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Wed, 27 Sep 2006 6:45 PM

Racoon to Netscreen VPN (dialup)

Michael Dale

So last night Bryn's sister's boyfriend (Josh) and I setup a VPN between our two houses. Josh is currently running Gentoo, while I'm using a Netscreen 5GT.

Background

My Place

  • Netscreen 5GT running ScreenOS 5.4.0r1 (Should be the same process for any netscreen running ScreenOS 5.x)
  • Local Network of 10.0.0.0/22 (10.0.0.0 - 10.0.3.255)
  • External Address of 59.167.253.89

Josh's Place

  • Gentoo running Racoon (I think it was installed through the command emerge ipsec)
  • Local Network of 10.0.11.0/24 (10.0.11.0 - 10.0.11.255)
  • Dynamic IP Address (we setup a dyndns address as the Netscreen supports pointing to a hostname)

So I'll go through the process of setting up the dial-up VPN first.

Dial-up VPN (Single PC at Josh's Place accessing my network)

Step 1)

The first step is to setup a dial-up vpn on the Netscreen. I've covered this process here (only do Setting up the Netscreen).

Step 2)

Install racoon on the linux/bsd box (I'm not going to cover this as it is a different process for almost every distro, although most distros have some form of package management).

Step 3)

Setup racoon.conf. Now for this process we used a combination of:

So our config looks like:

path pre_shared_key "/etc/racoon/psk.txt";
path certificate "/etc/ipsec.conf";

padding
{
maximum_length 20; # maximum padding length.
randomize off; # enable randomize length.
strict_check off; # enable strict check.
exclusive_tail off; # extract last one octet.
}

# Specification of default various timer.
timer
{
# These value can be changed per remote node.
counter 5; # maximum trying count to send.
interval 20 sec; # maximum interval to resend.
persend 1; # the number of packets per a send.

# timer for waiting to complete each phase.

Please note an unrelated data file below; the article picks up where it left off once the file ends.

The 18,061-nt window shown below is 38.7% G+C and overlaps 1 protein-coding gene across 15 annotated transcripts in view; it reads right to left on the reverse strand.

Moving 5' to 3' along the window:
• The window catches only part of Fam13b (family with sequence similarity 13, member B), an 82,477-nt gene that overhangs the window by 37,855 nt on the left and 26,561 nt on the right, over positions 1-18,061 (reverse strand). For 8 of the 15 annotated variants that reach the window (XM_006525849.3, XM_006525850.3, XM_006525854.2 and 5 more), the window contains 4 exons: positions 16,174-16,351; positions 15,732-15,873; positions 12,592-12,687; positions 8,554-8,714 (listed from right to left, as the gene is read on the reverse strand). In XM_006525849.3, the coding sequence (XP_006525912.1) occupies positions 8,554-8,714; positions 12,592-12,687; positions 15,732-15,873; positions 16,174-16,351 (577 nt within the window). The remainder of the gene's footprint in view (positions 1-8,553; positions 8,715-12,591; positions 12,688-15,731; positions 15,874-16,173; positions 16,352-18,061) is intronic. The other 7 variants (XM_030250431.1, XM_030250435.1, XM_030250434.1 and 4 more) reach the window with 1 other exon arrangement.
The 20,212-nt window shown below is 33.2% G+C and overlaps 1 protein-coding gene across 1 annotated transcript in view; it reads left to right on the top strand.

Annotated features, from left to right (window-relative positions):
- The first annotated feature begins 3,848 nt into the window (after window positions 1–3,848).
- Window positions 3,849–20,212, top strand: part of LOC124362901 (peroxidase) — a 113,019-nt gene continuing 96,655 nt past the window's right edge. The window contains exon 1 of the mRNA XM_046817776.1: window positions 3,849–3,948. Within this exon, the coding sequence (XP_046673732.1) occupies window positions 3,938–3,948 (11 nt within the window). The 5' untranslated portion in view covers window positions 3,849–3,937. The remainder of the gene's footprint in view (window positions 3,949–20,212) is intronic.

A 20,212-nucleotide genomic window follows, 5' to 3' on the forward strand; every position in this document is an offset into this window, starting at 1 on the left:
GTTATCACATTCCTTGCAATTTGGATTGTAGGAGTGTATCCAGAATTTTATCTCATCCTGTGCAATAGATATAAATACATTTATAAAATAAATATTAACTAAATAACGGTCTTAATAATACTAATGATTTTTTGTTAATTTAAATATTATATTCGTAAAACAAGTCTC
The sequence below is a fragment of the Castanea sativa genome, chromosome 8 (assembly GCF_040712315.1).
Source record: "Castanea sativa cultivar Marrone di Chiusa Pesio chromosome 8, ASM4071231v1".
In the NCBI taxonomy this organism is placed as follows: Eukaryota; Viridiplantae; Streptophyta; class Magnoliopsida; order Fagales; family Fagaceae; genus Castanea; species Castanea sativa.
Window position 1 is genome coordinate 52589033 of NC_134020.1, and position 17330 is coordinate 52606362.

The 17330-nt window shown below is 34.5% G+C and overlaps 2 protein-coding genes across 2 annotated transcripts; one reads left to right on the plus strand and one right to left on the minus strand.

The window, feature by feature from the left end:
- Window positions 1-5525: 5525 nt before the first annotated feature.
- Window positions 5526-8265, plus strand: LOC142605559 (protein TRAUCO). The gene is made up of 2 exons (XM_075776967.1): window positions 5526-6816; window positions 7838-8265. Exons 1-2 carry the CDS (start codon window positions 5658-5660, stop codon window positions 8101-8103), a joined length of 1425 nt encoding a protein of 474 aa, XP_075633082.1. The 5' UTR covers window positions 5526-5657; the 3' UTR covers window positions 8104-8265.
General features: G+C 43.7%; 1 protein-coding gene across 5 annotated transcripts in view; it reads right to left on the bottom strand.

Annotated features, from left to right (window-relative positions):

phase1 30 sec;
phase2 30 sec;
}

remote 59.167.253.89 {
exchange_mode aggressive;
doi ipsec_doi;
situation identity_only;
my_identifier fqdn "Test.User";
peers_identifier address;
verify_identifier off;
lifetime time 28800 seconds;
initial_contact on;
passive off;
proposal_check obey;
support_mip6 on;
generate_policy off;
nonce_size 16;
proposal {
encryption_algorithm des;
hash_algorithm md5;
authentication_method pre_shared_key;
dh_group modp1024;
}
}

sainfo address 10.0.11.15/32 any address 10.0.0.0/22 any {
pfs_group modp1024;
lifetime time 3600 seconds;
encryption_algorithm des;
authentication_algorithm hmac_md5;
compression_algorithm deflate;
}

listen {
isakmp 10.0.11.15;
}

log debug2;

Things to note:

  • remote 59.167.253.89 (The ip address of the external interface on my netscreen)
  • exchange_mode aggressive (Remember we set the Netscreen Phase 1 to aggressive)
  • my_identifier fqdn "Test.User" (The IKE Identity)
  • lifetime time 28800 seconds (Phase 1 lifetime)
  • encryption_algorithm des (Phase 1 DES encryption)
  • hash_algorithm md5 (Phase 1 MD5)
  • authentication_method pre_shared_key (We're using a preshared key)
  • dh_group modp1024 (On the netscreen DH Group 2)
  • sainfo address 10.0.11.15/32 any address 10.0.0.0/22 (From Josh's Internal Linux PC ip address to my network. Remember that the dial-up vpn is just for one pc on Josh's side)
  • pfs_group modp1024 (Again DH Group 2)
  • lifetime time 3600 seconds (Phase 2 lifetime)
  • encryption_algorithm des (Phase 2 encryption)
  • authentication_algorithm hmac_md5 (Phase 2 MD5)

Step 4)

Setup ipsec.conf

So our config looks like:

#!/usr/sbin/setkey -f
#nat_traversal=yes
flush;
spdflush;
#out
spdadd 10.0.11.15/32 10.0.0.0/22 any
-P out ipsec esp/tunnel/10.0.11.15-59.167.253.89/require;
#in

spdadd 10.0.0.0/22 10.0.11.15/32 any
-P in ipsec esp/tunnel/59.167.253.89-10.0.11.15/require;

You'll just need to change the IP addresses to suit your setup.

Step 5)

Setup psk.txt.

So our config looks like:

59.167.253.89 our_preshared_key

So change the ip address to your netscreen external interface and change the preshared key to the one used when setting up the netscreen

Step 6)

Test. Use both ends to debug and test.


Fri, 01 Sep 2006 6:59 PM

Setting up a dial-up VPN to connect to a Netscreen

Michael Dale

I've been getting lots of hits to the post about a site to site VPN setup with a netscreen. So I've decided to do one for a dial-up VPN user connecting to a netscreen.

A dial-up user is anyone who needs access into the network and has a dynamic ip address. We don't wish to be able to access them (the dial-up user) from within the network. This is how we setup most connections at work. This allows people to access file shares and outlook (without the need to setup RPC over HTTP).

Background

  • Netscreen 5GT running ScreenOS 5.4.0r1 (Should be the same process for any netscreen running ScreenOS 5.x)
  • Netscreen Remote 8.7 (The Windows VPN client)
  • Local Network (the one in which the vpn users want to access) of 10.0.0.0/22 (10.0.0.0 - 10.0.3.255)
  • External Address of 59.167.253.89

Setting up the Netscreen

1) First we need to create a user. This can be found in Objects -> Users -> Local (Note: Follow the screen shot below, you don't need a password here, you do need the IKE User info though)

Adding user to the netscreen

So we have our user, Test.User